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Freedom Starts With Your Feet

Freedom Starts With Your Feet

 At North Carolina’s Nester Hosiery, a family-owned business since 1993, people and socks come first.

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Nester Hosiery’s tagline is this: “We make socks for the world’s toughest critics.”

Close up of toe closure (Photo by Ned Leary)

It’s true. These aren’t your run-of-the-mill socks. They’re made with high-quality yarns, they’re knit on the most modern equipment, and they have innovative designs to maximize comfort, functionality, and durability.

But behind the socks—which they produce for many outdoor industry brands, including Farm to Feet—there is a real American success story of a local, family-run business that survived even while other companies around them shuttered.

After 20 years of working in the sock manufacturing business, Marty Nester opened Nester Hosiery in 1993 with 25 employees. They started by making cotton crew socks on new belt-driven machines in a former grocery facility in Dobson, North Carolina. Within a few years, they switched their focus to wool and began making high-performance wool socks for various outdoor industry brands, like Woolrich, Cabelas, REI, and others.

It is a family business, through and through. Marty remains the CEO, while his nephew Kelly is the company president. Kelly’s brothers, Keith and Kerry, are also executive vice presidents over operations and sales, respectively. Marty’s son, Dusty, has followed his father into the business as well, managing all yarn purchases and directing manufacturing operations.

In the ’90s and 2000s, the textile industry in the U.S. was a dying breed, and more and more plants closed their doors due to competition from cheaper off shore labor and factories. But not Nester Hosiery—thanks to smart planning and high-quality products, the business continued to expand.

In 2002, Nester Hosiery outgrew their facility and upgraded to a larger plant formerly used by Brown Wooten Mills in Mount Airy, North Carolina, a former textile hub in the South. In 2004, they grew again and purchased the Ballston Knitting Plant, which was 250 percent larger than their existing space.

Ken Shumate (Photo by Jordan Brannock)

Today, Nester Hosiery has 195 employees, making it one of the larger employers in their region. “Made in America to me means that we have created jobs for people,” says Ken Shumate, a product developer at Nester Hosiery who was one of the brand’s original employees in 1993. “Made in America also means good quality and a local product that speaks for itself.”

Ken went to high school with company founder Marty Nester. “Everyone’s family here,” says Ken, who’s a competitive fisherman in his spare time. Ken has worked in hosiery since 1974. He started as a stock person working at night and he climbed his way up to knitter, then knitting mechanic. Now, he’s a key player in the development of socks.  He works directly with product developers to construct new sock styles in computer software and then oversees programming the knitting machines to create the new designs.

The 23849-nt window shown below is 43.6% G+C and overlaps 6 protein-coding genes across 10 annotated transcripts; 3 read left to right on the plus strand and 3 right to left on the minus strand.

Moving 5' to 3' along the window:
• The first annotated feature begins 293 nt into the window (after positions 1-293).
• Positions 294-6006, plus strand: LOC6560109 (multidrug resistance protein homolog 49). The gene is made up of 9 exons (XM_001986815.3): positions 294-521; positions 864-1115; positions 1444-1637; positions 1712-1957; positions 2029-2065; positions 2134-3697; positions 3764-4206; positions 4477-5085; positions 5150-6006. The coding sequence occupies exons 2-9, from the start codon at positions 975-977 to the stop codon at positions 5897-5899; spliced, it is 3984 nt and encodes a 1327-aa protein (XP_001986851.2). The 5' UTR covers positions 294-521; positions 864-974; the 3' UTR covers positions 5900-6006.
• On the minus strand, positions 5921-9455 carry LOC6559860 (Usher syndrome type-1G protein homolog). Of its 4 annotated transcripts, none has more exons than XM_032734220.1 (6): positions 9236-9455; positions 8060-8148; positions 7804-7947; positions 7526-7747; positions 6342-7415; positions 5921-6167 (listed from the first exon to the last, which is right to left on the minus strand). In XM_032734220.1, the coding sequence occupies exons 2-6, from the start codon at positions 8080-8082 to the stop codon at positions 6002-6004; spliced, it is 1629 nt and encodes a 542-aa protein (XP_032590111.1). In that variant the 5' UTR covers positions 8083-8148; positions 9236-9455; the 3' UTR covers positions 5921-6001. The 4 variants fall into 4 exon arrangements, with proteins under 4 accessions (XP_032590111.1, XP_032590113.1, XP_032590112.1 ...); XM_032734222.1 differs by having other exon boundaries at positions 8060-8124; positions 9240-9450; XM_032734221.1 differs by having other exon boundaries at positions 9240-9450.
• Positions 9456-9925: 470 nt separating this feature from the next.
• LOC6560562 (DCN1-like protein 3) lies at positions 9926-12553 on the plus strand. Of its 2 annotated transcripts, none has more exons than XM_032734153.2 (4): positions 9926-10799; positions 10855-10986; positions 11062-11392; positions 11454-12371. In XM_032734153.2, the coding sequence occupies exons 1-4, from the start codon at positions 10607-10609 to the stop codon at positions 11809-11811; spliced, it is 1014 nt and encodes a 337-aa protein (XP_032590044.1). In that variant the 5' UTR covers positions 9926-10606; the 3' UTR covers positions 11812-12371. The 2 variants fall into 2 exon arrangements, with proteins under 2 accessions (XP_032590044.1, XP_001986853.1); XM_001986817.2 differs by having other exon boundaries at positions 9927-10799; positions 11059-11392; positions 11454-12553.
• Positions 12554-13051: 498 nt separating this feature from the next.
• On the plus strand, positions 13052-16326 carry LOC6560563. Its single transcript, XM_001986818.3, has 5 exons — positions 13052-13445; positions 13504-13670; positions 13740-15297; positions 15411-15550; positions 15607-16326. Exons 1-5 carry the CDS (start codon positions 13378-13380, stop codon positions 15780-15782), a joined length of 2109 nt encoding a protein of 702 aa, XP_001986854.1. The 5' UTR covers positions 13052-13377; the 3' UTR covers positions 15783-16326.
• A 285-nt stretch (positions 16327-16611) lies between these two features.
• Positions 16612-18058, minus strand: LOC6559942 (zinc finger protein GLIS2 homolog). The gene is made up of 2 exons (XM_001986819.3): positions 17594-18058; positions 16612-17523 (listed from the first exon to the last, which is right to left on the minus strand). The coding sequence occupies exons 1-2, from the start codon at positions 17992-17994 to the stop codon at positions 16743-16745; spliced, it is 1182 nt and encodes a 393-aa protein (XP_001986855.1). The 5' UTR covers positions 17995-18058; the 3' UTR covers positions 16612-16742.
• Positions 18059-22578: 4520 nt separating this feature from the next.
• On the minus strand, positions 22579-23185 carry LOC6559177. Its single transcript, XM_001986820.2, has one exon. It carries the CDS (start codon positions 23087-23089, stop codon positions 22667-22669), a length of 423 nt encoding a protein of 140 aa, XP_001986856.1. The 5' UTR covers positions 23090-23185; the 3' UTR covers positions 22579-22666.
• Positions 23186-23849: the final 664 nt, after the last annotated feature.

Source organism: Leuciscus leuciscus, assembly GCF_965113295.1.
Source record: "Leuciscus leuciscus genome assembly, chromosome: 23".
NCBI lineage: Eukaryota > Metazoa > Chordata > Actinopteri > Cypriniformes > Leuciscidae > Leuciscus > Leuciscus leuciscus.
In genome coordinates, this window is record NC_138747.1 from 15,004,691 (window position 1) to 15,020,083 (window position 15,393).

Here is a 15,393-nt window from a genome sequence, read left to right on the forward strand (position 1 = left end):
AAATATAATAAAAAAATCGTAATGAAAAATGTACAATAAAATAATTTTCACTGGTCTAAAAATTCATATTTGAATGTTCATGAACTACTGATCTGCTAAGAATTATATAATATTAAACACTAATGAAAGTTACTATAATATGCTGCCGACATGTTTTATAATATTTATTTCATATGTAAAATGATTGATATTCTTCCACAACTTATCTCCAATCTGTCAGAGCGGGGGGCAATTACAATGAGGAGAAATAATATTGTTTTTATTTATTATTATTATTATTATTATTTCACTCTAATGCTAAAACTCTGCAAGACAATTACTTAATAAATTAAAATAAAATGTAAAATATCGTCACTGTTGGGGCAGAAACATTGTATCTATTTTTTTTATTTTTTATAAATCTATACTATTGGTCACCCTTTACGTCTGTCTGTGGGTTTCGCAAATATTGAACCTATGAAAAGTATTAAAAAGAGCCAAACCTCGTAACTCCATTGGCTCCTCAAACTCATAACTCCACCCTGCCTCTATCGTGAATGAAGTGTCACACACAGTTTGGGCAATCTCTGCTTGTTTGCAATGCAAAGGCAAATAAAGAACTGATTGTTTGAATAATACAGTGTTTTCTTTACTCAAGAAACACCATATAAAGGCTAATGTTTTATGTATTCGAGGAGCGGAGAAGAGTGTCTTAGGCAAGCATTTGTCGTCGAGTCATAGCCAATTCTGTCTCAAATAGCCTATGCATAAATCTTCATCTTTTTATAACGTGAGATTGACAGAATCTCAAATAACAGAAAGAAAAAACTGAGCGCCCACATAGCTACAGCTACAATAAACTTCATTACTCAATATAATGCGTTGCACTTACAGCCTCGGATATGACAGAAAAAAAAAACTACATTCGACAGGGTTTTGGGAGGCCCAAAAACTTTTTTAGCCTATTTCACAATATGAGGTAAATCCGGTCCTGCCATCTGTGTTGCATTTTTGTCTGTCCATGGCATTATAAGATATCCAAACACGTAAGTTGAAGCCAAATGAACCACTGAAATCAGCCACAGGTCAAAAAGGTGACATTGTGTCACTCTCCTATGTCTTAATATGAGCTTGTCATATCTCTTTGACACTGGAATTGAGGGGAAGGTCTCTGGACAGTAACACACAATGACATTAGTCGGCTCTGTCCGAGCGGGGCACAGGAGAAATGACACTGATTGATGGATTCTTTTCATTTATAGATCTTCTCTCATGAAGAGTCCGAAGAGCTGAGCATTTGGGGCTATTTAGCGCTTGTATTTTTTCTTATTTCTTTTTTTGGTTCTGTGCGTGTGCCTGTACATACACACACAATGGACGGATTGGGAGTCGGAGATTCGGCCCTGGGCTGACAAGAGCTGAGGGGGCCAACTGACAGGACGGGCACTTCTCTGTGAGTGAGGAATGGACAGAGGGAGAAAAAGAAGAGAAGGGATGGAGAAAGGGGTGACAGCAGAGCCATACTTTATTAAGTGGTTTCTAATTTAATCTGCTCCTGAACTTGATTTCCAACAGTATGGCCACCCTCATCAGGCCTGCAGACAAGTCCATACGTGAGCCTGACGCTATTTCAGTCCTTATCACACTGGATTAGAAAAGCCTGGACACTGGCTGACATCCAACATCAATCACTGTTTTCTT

Carolyn Weddle (Photo by Jordan Brannock)

Carolyn Weddle is part of the figurative Nester family, too. She’s been a finisher at Nester Hosiery for eight years now, meaning she inspects, pairs, and packages the socks before they head out the door. Carolyn is a woman of routine: Every morning, she puts her left sock on first.

When you ask Carolyn about products made in America, she gets choked up. It makes her think of her dad, a World War II veteran who’s 94 now and carves and sells his own wooden string instruments despite the fact that he’s losing his hearing.

“There’s no place like America, no place in the world,” Carolyn says. “My daddy was in WWII. He had to fly to other places and I hear him talk about the way people live in those places. In America, we’re free. We have a freedom that nobody else has.”

State-of-the-art knitting machines - Photo by Ned Leary

Knitting mechanic checking the machine - Photo by Jordan Brannock

Placing new spools of yarn on machine - Photo by Jordan Brannock

Looping the toe closure - Photo by Jordan Brannock

Farm To Feet yarns - Photo by Jordan Brannock

Asheboro style on knitting machine - Photo by Jordan Brannock

Performing sizing check - Photo by Jordan Brannock

View of a Knitting Line - Photo by Jordan Brannock

Farm To Feet Socks waiting to be checked by quality - Photo by Jordan Brannock

Steam tumbling - Photo by Jordan Brannock

Loading Farm To Feet socks into steam tumbler - Photo by Jordan Brannock

Placing Farm To Feet Socks on Boarding Machine - Photo by Jordan Brannock

Freshly boarded Farm To Feet Socks - Photo by Jordan Brannock

Removing Farm To Feet socks from Boarding Machine - Photo by Jordan Brannock

Preparing the packaging - Photo by Jordan Brannock

Folding & packaging - Photo by Jordan Brannock

Farm To Feet socks waiting to be packaged - Photo by Jordan Brannock

Freshly packaged Farm To Feet socks - Photo by Jordan Brannock

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